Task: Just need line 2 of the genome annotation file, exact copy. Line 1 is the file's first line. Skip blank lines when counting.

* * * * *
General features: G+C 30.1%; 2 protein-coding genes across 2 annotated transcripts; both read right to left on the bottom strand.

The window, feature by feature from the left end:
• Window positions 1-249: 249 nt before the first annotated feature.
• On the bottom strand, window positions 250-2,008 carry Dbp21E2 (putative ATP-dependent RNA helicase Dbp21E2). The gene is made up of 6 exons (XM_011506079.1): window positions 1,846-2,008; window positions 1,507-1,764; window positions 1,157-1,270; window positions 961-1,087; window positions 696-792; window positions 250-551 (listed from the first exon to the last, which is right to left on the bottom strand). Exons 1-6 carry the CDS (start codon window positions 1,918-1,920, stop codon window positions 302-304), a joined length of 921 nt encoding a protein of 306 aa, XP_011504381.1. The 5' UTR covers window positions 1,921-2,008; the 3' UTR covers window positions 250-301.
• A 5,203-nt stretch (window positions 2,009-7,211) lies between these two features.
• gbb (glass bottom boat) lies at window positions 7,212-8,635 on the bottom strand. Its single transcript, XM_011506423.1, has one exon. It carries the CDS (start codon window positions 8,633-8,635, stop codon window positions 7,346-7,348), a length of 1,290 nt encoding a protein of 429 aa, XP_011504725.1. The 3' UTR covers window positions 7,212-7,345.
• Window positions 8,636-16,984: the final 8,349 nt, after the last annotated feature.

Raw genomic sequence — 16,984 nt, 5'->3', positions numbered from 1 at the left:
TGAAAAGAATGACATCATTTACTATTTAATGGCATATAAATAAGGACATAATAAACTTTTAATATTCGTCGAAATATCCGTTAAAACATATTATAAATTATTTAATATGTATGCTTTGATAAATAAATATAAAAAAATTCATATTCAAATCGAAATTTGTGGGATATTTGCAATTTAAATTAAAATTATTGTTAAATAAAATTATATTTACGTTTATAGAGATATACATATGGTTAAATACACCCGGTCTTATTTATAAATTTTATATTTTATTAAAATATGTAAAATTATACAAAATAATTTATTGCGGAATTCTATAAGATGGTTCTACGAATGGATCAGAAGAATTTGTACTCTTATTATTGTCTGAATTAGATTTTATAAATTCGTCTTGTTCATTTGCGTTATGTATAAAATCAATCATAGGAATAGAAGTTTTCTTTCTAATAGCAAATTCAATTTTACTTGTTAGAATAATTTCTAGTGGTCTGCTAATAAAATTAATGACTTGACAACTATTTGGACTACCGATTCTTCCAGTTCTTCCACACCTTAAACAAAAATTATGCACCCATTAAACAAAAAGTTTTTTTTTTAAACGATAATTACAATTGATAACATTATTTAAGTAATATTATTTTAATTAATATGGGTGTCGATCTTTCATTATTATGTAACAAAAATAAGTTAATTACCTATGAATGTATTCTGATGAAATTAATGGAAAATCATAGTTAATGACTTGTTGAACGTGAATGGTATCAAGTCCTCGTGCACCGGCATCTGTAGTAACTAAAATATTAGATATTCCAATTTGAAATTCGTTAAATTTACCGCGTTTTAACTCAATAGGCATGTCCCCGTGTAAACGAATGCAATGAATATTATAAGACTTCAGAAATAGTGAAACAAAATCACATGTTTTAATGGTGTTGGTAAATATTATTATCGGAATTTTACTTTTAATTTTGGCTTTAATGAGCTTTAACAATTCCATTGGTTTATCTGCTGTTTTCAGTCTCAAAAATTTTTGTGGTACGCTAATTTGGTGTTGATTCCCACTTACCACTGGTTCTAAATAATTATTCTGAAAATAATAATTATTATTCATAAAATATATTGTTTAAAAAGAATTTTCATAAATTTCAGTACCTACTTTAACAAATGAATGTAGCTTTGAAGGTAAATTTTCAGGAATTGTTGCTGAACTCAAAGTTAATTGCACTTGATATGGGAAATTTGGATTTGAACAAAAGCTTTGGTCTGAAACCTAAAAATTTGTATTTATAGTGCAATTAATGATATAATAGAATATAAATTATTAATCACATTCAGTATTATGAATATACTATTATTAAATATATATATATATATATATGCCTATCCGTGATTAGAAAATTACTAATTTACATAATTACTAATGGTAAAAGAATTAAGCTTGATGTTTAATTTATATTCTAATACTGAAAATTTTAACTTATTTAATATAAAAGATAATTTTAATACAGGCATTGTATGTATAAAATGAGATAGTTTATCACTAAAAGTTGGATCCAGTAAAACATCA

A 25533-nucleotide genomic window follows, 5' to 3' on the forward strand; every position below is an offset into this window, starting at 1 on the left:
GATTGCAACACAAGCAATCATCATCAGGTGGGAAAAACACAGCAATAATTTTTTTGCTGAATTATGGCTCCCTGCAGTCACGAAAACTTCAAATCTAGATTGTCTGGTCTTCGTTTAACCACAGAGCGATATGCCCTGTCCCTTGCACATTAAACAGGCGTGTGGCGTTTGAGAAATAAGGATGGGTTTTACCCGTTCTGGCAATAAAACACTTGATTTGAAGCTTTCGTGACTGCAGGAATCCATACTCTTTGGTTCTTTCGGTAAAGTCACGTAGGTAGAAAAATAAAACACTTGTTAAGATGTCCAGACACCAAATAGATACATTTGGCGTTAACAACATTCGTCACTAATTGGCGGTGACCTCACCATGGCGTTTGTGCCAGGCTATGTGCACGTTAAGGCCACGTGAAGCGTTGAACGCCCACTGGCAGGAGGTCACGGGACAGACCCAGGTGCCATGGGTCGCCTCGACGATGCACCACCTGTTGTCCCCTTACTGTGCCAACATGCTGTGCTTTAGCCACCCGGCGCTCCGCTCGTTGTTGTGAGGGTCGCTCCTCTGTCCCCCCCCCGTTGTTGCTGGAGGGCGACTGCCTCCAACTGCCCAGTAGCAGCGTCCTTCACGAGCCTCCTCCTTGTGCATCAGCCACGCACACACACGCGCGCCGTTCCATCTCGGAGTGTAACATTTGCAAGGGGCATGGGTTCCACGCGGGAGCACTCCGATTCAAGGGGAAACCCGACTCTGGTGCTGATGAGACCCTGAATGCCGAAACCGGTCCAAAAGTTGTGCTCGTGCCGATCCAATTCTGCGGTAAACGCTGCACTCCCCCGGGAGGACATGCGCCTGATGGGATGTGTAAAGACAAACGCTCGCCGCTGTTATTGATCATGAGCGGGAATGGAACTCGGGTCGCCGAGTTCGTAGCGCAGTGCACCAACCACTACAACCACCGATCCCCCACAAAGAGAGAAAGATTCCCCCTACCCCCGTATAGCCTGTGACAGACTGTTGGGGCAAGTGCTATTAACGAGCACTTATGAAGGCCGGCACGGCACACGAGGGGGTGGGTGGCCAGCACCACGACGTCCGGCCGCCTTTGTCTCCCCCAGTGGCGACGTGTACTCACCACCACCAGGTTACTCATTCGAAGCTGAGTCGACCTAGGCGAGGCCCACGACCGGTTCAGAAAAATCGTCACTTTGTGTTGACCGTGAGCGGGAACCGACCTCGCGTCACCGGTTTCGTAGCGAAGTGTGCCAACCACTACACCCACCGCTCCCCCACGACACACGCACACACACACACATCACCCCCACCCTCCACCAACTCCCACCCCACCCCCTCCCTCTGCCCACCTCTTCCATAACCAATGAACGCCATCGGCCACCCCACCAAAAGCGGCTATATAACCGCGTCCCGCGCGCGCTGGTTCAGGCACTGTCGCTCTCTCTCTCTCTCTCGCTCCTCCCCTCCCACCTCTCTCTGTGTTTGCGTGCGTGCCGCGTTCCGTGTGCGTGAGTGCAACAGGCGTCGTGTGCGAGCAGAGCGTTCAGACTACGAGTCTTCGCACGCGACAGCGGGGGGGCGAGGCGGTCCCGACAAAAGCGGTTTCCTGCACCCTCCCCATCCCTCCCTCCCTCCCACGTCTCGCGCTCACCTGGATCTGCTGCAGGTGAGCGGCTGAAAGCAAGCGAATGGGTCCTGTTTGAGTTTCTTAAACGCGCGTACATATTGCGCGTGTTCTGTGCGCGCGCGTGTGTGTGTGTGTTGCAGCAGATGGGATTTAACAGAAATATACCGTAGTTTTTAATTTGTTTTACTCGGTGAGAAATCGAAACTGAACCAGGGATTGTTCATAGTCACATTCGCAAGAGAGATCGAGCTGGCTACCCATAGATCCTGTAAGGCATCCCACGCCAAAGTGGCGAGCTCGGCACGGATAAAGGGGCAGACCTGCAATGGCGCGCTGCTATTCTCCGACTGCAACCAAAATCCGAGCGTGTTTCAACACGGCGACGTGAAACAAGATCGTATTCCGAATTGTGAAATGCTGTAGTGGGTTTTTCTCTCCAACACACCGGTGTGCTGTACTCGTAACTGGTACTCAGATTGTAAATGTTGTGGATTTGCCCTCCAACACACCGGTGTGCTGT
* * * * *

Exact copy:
The window, feature by feature from the left end: